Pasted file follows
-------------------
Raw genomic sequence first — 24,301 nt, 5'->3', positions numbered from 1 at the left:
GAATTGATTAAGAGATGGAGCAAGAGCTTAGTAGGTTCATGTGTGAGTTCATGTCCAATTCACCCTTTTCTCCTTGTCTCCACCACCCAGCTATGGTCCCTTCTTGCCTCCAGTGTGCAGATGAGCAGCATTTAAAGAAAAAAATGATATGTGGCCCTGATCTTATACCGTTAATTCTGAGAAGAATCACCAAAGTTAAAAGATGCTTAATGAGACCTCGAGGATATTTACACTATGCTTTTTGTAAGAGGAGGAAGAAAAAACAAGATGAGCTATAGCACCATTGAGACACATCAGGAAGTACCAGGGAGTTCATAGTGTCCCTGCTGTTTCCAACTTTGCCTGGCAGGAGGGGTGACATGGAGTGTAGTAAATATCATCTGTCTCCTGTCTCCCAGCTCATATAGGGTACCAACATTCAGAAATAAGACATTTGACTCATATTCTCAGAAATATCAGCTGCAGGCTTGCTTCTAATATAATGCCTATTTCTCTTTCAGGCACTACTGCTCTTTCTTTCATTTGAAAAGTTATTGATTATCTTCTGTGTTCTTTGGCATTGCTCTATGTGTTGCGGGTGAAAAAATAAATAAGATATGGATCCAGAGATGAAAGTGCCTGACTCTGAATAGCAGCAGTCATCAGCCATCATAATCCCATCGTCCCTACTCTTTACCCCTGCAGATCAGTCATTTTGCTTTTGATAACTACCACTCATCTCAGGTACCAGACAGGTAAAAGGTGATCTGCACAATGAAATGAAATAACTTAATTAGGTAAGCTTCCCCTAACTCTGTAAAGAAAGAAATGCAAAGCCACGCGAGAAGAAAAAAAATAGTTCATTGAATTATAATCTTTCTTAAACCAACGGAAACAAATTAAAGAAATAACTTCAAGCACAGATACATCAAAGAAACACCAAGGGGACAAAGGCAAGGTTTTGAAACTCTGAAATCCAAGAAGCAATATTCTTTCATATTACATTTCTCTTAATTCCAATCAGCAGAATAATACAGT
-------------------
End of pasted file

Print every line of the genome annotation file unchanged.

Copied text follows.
Raw genomic sequence first — 24,301 nt, 5'->3', positions numbered from 1 at the left:
GAATTGATTAAGAGATGGAGCAAGAGCTTAGTAGGTTCATGTGTGAGTTCATGTCCAATTCACCCTTTTCTCCTTGTCTCCACCACCCAGCTATGGTCCCTTCTTGCCTCCAGTGTGCAGATGAGCAGCATTTAAAGAAAAAAATGATATGTGGCCCTGATCTTATACCGTTAATTCTGAGAAGAATCACCAAAGTTAAAAGATGCTTAATGAGACCTCGAGGATATTTACACTATGCTTTTTGTAAGAGGAGGAAGAAAAAACAAGATGAGCTATAGCACCATTGAGACACATCAGGAAGTACCAGGGAGTTCATAGTGTCCCTGCTGTTTCCAACTTTGCCTGGCAGGAGGGGTGACATGGAGTGTAGTAAATATCATCTGTCTCCTGTCTCCCAGCTCATATAGGGTACCAACATTCAGAAATAAGACATTTGACTCATATTCTCAGAAATATCAGCTGCAGGCTTGCTTCTAATATAATGCCTATTTCTCTTTCAGGCACTACTGCTCTTTCTTTCATTTGAAAAGTTATTGATTATCTTCTGTGTTCTTTGGCATTGCTCTATGTGTTGCGGGTGAAAAAATAAATAAGATATGGATCCAGAGATGAAAGTGCCTGACTCTGAATAGCAGCAGTCATCAGCCATCATAATCCCATCGTCCCTACTCTTTACCCCTGCAGATCAGTCATTTTGCTTTTGATAACTACCACTCATCTCAGGTACCAGACAGGTAAAAGGTGATCTGCACAATGAAATGAAATAACTTAATTAGGTAAGCTTCCCCTAACTCTGTAAAGAAAGAAATGCAAAGCCACGCGAGAAGAAAAAAAATAGTTCATTGAATTATAATCTTTCTTAAACCAACGGAAACAAATTAAAGAAATAACTTCAAGCACAGATACATCAAAGAAACACCAAGGGGACAAAGGCAAGGTTTTGAAACTCTGAAATCCAAGAAGCAATATTCTTTCATATTACATTTCTCTTAATTCCAATCAGCAGAATAATACAGT